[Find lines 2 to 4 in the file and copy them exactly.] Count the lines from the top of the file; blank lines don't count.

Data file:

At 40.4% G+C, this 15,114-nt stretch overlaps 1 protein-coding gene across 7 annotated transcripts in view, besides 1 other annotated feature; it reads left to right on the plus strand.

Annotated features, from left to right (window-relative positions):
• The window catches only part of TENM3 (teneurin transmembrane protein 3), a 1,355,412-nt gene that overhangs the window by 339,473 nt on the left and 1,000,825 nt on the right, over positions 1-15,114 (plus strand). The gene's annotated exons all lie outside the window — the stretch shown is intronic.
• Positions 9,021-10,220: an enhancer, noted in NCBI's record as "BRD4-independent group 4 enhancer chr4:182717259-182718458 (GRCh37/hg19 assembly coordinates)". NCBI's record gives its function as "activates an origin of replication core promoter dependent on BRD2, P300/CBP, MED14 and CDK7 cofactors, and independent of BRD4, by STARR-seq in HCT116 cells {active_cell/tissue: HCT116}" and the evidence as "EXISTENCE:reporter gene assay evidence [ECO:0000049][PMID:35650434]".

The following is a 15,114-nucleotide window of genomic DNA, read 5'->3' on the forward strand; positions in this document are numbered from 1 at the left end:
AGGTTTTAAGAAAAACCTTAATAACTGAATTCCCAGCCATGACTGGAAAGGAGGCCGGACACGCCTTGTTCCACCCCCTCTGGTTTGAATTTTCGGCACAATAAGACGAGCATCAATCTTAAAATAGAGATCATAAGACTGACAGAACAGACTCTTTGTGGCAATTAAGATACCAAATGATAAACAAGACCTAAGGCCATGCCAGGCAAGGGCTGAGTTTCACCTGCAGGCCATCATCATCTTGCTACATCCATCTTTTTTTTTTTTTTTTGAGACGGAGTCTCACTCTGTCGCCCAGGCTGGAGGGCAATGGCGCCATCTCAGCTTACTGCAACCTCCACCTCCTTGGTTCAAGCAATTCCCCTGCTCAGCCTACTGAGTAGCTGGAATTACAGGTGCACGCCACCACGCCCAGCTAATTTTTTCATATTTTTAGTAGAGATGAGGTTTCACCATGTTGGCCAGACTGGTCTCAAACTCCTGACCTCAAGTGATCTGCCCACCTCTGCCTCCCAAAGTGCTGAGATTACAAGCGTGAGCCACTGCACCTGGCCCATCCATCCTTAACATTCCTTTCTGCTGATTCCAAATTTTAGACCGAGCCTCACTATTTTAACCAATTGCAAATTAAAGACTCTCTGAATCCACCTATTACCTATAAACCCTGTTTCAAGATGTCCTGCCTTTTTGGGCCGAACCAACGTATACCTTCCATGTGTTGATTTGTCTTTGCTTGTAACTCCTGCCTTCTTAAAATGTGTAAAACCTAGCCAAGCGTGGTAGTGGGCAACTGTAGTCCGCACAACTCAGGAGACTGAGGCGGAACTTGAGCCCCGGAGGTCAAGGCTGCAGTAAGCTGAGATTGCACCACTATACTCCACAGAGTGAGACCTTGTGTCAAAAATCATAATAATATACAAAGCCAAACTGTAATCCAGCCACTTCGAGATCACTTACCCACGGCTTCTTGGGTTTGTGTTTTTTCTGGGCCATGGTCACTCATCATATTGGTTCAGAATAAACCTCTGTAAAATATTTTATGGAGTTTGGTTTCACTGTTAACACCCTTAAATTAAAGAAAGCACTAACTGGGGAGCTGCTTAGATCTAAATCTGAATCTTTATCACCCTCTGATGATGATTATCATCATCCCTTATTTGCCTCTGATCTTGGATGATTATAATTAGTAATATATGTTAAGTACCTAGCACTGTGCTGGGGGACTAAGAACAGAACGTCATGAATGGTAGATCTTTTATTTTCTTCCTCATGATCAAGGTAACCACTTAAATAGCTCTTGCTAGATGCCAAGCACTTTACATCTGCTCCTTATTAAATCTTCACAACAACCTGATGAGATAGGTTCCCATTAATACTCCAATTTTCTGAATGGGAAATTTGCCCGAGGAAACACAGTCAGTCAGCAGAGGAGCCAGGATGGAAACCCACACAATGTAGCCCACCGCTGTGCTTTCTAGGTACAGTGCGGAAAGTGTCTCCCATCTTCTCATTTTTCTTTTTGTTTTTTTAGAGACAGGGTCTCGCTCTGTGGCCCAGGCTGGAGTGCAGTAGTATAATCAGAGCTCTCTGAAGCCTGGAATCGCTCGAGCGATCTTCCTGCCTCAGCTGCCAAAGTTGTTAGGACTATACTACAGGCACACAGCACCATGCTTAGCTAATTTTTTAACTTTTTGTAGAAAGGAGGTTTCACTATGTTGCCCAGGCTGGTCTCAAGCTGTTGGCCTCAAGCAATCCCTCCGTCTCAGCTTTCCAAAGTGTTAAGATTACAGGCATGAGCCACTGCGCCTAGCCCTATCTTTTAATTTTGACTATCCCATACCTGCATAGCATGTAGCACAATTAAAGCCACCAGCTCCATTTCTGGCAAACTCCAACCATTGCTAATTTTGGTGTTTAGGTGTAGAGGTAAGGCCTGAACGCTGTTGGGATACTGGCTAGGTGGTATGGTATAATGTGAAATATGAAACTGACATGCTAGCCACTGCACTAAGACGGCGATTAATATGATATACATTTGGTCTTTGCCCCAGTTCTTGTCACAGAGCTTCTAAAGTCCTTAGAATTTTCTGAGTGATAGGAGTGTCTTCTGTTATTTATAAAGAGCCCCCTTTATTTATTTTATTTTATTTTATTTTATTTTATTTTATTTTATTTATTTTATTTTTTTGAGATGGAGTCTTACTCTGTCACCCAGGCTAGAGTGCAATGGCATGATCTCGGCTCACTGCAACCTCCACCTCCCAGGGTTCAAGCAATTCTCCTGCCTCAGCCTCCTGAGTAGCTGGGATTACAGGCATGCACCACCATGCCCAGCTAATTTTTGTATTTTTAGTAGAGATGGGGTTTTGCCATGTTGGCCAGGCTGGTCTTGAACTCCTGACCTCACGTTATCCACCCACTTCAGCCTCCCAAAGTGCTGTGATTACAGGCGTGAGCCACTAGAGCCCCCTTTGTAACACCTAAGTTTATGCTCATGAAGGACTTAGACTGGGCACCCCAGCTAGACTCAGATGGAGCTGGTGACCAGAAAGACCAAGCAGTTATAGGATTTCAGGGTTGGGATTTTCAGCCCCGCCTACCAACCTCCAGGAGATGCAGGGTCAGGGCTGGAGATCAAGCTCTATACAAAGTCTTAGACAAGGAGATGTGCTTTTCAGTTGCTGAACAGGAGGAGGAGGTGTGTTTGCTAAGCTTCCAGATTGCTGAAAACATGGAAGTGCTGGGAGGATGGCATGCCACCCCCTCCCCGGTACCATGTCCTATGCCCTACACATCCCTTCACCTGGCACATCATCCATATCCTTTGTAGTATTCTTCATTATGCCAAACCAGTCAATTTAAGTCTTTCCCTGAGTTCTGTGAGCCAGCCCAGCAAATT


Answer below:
Annotated features, from left to right (window-relative positions):
• The window catches only part of TENM3 (teneurin transmembrane protein 3), a 1,355,412-nt gene that overhangs the window by 339,473 nt on the left and 1,000,825 nt on the right, over positions 1-15,114 (plus strand). The gene's annotated exons all lie outside the window — the stretch shown is intronic.
• Positions 9,021-10,220: an enhancer, noted in NCBI's record as "BRD4-independent group 4 enhancer chr4:182717259-182718458 (GRCh37/hg19 assembly coordinates)". NCBI's record gives its function as "activates an origin of replication core promoter dependent on BRD2, P300/CBP, MED14 and CDK7 cofactors, and independent of BRD4, by STARR-seq in HCT116 cells {active_cell/tissue: HCT116}" and the evidence as "EXISTENCE:reporter gene assay evidence [ECO:0000049][PMID:35650434]".